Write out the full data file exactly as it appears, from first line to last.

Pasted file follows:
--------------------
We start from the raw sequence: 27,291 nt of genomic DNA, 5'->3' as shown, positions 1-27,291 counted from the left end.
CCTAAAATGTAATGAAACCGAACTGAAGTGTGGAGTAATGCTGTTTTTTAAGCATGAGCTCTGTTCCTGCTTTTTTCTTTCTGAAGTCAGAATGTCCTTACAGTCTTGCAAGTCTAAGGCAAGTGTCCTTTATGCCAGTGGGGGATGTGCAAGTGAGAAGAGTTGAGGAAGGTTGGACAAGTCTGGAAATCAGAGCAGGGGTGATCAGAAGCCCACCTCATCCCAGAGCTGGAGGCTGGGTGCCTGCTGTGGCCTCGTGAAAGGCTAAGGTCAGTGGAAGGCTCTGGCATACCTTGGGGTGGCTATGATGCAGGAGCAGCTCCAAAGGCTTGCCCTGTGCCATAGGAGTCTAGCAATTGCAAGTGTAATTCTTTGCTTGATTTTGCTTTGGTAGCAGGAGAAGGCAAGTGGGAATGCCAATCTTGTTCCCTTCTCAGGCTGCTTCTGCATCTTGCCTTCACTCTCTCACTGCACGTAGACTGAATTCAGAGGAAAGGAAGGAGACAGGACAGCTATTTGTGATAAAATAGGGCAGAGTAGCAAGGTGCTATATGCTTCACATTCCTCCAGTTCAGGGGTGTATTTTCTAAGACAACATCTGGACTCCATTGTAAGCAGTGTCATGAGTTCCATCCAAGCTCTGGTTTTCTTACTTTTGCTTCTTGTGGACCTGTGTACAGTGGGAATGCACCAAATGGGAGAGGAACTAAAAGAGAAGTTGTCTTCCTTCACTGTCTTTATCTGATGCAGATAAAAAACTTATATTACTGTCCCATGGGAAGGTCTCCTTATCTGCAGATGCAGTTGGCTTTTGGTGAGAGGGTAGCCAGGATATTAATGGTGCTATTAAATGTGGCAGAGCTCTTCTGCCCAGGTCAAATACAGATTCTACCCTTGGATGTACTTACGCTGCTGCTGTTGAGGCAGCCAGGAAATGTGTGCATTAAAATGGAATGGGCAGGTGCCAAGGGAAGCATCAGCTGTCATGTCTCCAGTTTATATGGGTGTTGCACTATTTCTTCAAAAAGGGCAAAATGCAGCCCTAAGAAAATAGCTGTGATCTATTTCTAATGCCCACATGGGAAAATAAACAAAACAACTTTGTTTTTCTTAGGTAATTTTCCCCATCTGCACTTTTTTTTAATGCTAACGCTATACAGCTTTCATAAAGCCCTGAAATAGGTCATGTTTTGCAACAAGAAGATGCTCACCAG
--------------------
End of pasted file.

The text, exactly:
We start from the raw sequence: 27,291 nt of genomic DNA, 5'->3' as shown, positions 1-27,291 counted from the left end.
CCTAAAATGTAATGAAACCGAACTGAAGTGTGGAGTAATGCTGTTTTTTAAGCATGAGCTCTGTTCCTGCTTTTTTCTTTCTGAAGTCAGAATGTCCTTACAGTCTTGCAAGTCTAAGGCAAGTGTCCTTTATGCCAGTGGGGGATGTGCAAGTGAGAAGAGTTGAGGAAGGTTGGACAAGTCTGGAAATCAGAGCAGGGGTGATCAGAAGCCCACCTCATCCCAGAGCTGGAGGCTGGGTGCCTGCTGTGGCCTCGTGAAAGGCTAAGGTCAGTGGAAGGCTCTGGCATACCTTGGGGTGGCTATGATGCAGGAGCAGCTCCAAAGGCTTGCCCTGTGCCATAGGAGTCTAGCAATTGCAAGTGTAATTCTTTGCTTGATTTTGCTTTGGTAGCAGGAGAAGGCAAGTGGGAATGCCAATCTTGTTCCCTTCTCAGGCTGCTTCTGCATCTTGCCTTCACTCTCTCACTGCACGTAGACTGAATTCAGAGGAAAGGAAGGAGACAGGACAGCTATTTGTGATAAAATAGGGCAGAGTAGCAAGGTGCTATATGCTTCACATTCCTCCAGTTCAGGGGTGTATTTTCTAAGACAACATCTGGACTCCATTGTAAGCAGTGTCATGAGTTCCATCCAAGCTCTGGTTTTCTTACTTTTGCTTCTTGTGGACCTGTGTACAGTGGGAATGCACCAAATGGGAGAGGAACTAAAAGAGAAGTTGTCTTCCTTCACTGTCTTTATCTGATGCAGATAAAAAACTTATATTACTGTCCCATGGGAAGGTCTCCTTATCTGCAGATGCAGTTGGCTTTTGGTGAGAGGGTAGCCAGGATATTAATGGTGCTATTAAATGTGGCAGAGCTCTTCTGCCCAGGTCAAATACAGATTCTACCCTTGGATGTACTTACGCTGCTGCTGTTGAGGCAGCCAGGAAATGTGTGCATTAAAATGGAATGGGCAGGTGCCAAGGGAAGCATCAGCTGTCATGTCTCCAGTTTATATGGGTGTTGCACTATTTCTTCAAAAAGGGCAAAATGCAGCCCTAAGAAAATAGCTGTGATCTATTTCTAATGCCCACATGGGAAAATAAACAAAACAACTTTGTTTTTCTTAGGTAATTTTCCCCATCTGCACTTTTTTTTAATGCTAACGCTATACAGCTTTCATAAAGCCCTGAAATAGGTCATGTTTTGCAACAAGAAGATGCTCACCAG